“What a ride for him,” Giants closer Sergio Romo said. “Ups and downs. I’m very proud of that man, very proud to know him. . . . I don’t know if I would’ve had the strength that he had to go through the things that he’s been through.”
Had Chris Carpenter, the Cardinals’ veteran right-hander who lasted just four innings Sunday, turned in that performance, it would have added to a legacy forged in Octobers past. For Vogelsong, this is it, his first postseason, a dozen years and 10 professional teams in the making. He not only spent time in the minors, but he spent time in the Japanese minors.
“He’s learned how to fail; he’s learned how to succeed,” reliever Jeremy Affeldt said. “. . . He’s been preparing for this game his whole life.”
How could he have been prepared for Sunday, chants of “Vog-ey! Vog-ey!” ringing through AT&T Park? What he provided everyone: A winner’s-in-the-World Series, loser-goes-home Game 7 between teams who don’t lose games like they’ll face Monday night. The Giants’ victory Sunday was their fifth this postseason that, had they lost, would have ended their season. Since they faced elimination after Game 4 of this series, they have outscored the Cardinals, 11-1.
“Doing it alone is impossible,” Romo said. “Everybody here wearing this uniform, everyone’s pulling on the same rope at the same time.” He broke into a smile. “I really don’t want to go home! That’s really the mind-set.”
But the Cardinals, over two postseasons, have been perhaps more resilient. Dating from the 2011 division series against Philadelphia, they have won six straight elimination games. In two of them they were twice down to their last strike.
“Unfortunately, we don’t win until we absolutely need to,” said right-hander Kyle Lohse, who will start Game 7 for St. Louis.
So who to pick here? The Giants will go with their stud, Matt Cain, who went 16-5 during the regular season. The Cardinals chose Lohse to pitch the most crucial games this postseason. The two produced the best-pitched game of this series, a 3-1 Cardinals victory in Game 3.
So flip a coin. But if either pitches like Vogelsong did Sunday, he’ll have the edge. His first time through the order, Vogelsong struck out six Cardinals. By the fourth inning, he had matched his career high with seven punch-outs. With two outs in the fifth, he hadn’t allowed a hit, and when he did, it was Daniel Descalso’s broken-bat flare.
“He did everything he wanted to do to us,” Cardinals Manager Mike Matheny said.
From early on, Vogelsong could go after the Cardinals in an efficient, relaxed manner because he was pitching with a cushion. The Giants got a run off Carpenter in the first, and when the Cardinals made one mistake in the second — shortstop Pete Kozma’s error with one out and two on — San Francisco pounced. Marco Scutaro smashed a two-out, two-run double, Pablo Sandoval followed with a run-scoring single and the Giants led 5-0. AT&T Park rocked, and Vogelsong hadn’t yet sent them into a frenzy.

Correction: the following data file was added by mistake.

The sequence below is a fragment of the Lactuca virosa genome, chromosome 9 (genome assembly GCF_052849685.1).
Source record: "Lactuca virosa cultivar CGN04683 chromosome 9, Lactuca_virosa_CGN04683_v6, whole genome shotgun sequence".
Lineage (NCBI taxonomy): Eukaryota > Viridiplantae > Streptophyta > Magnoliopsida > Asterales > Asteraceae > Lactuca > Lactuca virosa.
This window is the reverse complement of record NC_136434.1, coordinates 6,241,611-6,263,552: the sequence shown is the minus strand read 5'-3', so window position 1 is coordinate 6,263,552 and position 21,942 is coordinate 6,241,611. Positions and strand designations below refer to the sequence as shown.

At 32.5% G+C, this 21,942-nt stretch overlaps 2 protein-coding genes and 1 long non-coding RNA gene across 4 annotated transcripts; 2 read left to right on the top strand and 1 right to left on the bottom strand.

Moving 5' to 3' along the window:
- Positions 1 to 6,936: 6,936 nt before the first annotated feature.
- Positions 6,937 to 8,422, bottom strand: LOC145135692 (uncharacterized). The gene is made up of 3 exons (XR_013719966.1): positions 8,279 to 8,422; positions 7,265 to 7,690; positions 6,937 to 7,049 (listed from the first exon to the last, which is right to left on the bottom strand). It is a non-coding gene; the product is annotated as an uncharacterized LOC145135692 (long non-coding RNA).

Said Vogelsong: “When I’m standing on the mound tonight, and they’re chanting ‘Vog-ey!,’ it just makes you want to get the job done for them.”
How much of this performance grew from his road here is impossible to say. What’s not is that he waited a long time for a moment like Sunday’s. Originally drafted by the Giants in 1998, he made his major league debut with San Francisco two years later. But in the summer of 2001, he was traded to Pittsburgh. Thus began his odyssey.
He pitched two games for the Pirates before he required Tommy John surgery. He lost his first 11 major league decisions. His first full season as a starter, 2004, he went 6-13 with an ungodly 6.50 ERA. His ERA for his five seasons in Pittsburgh: An even 6.00. That led to three seasons in Japan, from whence players seldom return.
Somehow, Vogelsong did. It took stints in the minors with three teams, the last the Giants. But he got back. How, exactly, is hard to say.
“A lot of faith, a lot of hard work,” Vogelsong said. “. . . Weird things have to happen that are much greater than us for things to work out like this.”
The past two seasons with the Giants — in which he went 13-7 and 14-9 — are the only times in his major league career in which he has won more games than he lost. Now, he has three postseason starts. He has given up only a run in each. He is 2-0 with a 1.42 ERA.
“You understand how this game can humble you,” Affeldt said.
Pittsburgh? Japan? The minors? Vogelsong’s process didn’t particularly matter to the city of San Francisco on Sunday night. What mattered: When the happy fans filtered out into the streets, they knew they had another day to play. They had Ryan Vogelsong to thank.